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Posts tagged “green frog

Weekly photo, 11 May 2014

This week i finally photographed some Frogs, it was about time ! Not many Frogs yet, in one of my regular pond i found only 3 Green Frogs that morning but i managed to get a couple of good shots.

I was at water’s level to get that view, the tip of the lens hood was in the water. Canon 7D with Tamron 90mm Macro VC handheld.

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P.O.V. when photographing Frogs.

When i’m photographing Frogs i always try to have the best point of view (POV) to show them at their best, it’s not always easy since they are small, so you need to get low and be ready to get dirty. The lower to their level you can get the best they will look on your final shot. Another benefit is that usually the background will look better when shooting low, that is if the background behind the from is not too distracting and select an aperture that will blur it.

Here is an example i took this morning, same Green Frog, both taken with 7D and Tamron 90mm Macro VC at f/5.6:

For this one i was on my knees and looking through the VF to compose the shot.

I switched to LV and put the camera as close to the ground as i could and tried to compose the best i could without falling into the pond !

I prefer the second photo because the Frog look better because the POV give it more pride. I nearly fell into the pond to get that second shot, the shore was steep and muddy and when i tried to get up my boots were just slipping on that muddy terrain ! As i was fighting to get up the slope the Frog never moved, it was probably waiting to see if i would fell into the pond to have a good laugh at me 🙂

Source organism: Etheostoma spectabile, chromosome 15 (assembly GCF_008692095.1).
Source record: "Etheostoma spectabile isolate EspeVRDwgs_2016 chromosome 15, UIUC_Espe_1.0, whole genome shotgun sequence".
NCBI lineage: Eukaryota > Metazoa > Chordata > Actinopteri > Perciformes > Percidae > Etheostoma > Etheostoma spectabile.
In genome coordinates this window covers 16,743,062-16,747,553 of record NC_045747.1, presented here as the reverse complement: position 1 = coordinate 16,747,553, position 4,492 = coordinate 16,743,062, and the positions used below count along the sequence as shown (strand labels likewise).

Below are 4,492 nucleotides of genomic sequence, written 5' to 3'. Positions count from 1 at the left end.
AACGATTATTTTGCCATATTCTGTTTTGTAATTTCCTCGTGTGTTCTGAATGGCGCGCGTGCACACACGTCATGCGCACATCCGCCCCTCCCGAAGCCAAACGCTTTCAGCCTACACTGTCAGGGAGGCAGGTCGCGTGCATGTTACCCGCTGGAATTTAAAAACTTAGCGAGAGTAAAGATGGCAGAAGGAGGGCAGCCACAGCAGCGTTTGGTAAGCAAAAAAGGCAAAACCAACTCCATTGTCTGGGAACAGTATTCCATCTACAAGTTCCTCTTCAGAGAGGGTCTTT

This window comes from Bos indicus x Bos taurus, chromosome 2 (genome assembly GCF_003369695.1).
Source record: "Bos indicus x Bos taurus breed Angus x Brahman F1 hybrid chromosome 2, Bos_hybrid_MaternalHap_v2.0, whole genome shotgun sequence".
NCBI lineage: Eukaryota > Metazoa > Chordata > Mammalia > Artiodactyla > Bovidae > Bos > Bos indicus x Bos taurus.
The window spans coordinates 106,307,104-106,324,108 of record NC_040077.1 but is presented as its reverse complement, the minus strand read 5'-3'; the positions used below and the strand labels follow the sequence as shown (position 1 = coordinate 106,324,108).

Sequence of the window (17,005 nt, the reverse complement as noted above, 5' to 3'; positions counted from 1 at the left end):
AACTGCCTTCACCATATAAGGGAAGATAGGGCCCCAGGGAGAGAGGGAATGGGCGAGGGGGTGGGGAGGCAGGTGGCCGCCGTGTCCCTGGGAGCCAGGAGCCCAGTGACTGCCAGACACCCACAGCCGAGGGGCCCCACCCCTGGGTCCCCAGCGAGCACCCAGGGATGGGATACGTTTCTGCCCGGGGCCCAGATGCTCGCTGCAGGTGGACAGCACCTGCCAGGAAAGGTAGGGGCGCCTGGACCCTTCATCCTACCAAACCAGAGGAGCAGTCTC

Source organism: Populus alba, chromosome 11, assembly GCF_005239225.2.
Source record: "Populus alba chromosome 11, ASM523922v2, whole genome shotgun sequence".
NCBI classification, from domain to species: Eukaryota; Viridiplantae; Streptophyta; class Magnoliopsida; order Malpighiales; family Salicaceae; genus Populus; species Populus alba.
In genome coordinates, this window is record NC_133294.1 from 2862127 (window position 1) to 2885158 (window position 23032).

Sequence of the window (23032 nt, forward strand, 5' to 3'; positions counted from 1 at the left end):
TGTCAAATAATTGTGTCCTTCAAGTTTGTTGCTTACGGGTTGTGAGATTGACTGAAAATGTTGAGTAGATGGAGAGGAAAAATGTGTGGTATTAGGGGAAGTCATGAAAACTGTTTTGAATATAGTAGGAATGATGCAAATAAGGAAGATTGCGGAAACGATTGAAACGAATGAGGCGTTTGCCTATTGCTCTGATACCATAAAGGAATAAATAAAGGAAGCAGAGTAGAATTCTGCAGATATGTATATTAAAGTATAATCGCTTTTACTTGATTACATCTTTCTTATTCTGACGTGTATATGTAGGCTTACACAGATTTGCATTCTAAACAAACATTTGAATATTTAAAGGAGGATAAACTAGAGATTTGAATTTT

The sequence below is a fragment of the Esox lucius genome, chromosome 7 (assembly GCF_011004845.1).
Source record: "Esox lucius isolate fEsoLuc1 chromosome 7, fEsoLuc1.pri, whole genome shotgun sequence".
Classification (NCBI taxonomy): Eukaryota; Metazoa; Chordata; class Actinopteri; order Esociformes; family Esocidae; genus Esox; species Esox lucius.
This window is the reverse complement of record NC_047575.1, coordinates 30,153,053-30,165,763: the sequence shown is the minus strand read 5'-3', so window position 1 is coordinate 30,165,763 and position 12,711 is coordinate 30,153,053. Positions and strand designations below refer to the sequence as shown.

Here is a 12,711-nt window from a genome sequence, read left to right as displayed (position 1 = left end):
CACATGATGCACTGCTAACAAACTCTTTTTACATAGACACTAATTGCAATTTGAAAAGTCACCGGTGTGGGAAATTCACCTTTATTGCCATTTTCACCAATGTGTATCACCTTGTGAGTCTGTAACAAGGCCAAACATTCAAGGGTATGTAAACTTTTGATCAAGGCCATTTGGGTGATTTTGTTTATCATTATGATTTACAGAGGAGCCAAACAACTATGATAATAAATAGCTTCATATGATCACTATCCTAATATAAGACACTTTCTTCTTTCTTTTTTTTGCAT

For this photo of a young Bullfrog it was a different story, it was on a Moss covered branch at a good distance from me. The challenge here was to position my tripod mounted camera with a 400mm and 64mm of Extension tubes in a pile of branches to get the view i wanted. I would have liked to get lower to clear the branch in the background but i couldn’t get low enough and still get a good view, so i set the lens W/O at f/5.6 to blur the background as much as i could and did some burning in PP.

Those photos were all taken this morning at a local pond, it’s a great place to photograph different species of Frogs in a beautiful habitat and also Snapping Turtles. It offers a variety of backgrounds and mossy rocks and branches, i just need to look around and find the forg with a better surrounding that will make a great shot and reminds to get low.


Canon 70-300mm IS, my impressions.

I wanted a telephoto zoom lens to go along  my 400mm/5.6 L and 7D. I didn’t want to spend too much because my goal is to buy a 70-300mm IS L or wait to see if Pentax would come out with the 135-400mm WR that was on the roadmap. It’s a lens that will be used in vacation or when i don’t need or want to carry my 400mm lens. I read many reviews and user opinions before i finally bought one when a store here in Canada was selling brand new ones for 420$ . I could also have bought the 70-200mm/4 L as it was 600$ (i already own a TC-1.4XII), but i wanted to have a lens with IS.

The built quality is cheaper than my 400mm/5.6L and all my Pentax lenses (i don’t own cheap lenses for my Pentax cameras). I was aware of this before buying it, so not a problem. The focusing ring is not the best i’ve used and MF with LV is manageable at best.

Male Green Frog in the morning light.

Canon 7D with 70-300mm IS, 21mm Ext. tube, at 300mm, ISO 250, 1/320 sec. at f/11, tripod.

100% crop of the shot above with PP in Photoshop and sharpening applied (amount around 95 and radius at 1). You can see some CA in the highlights.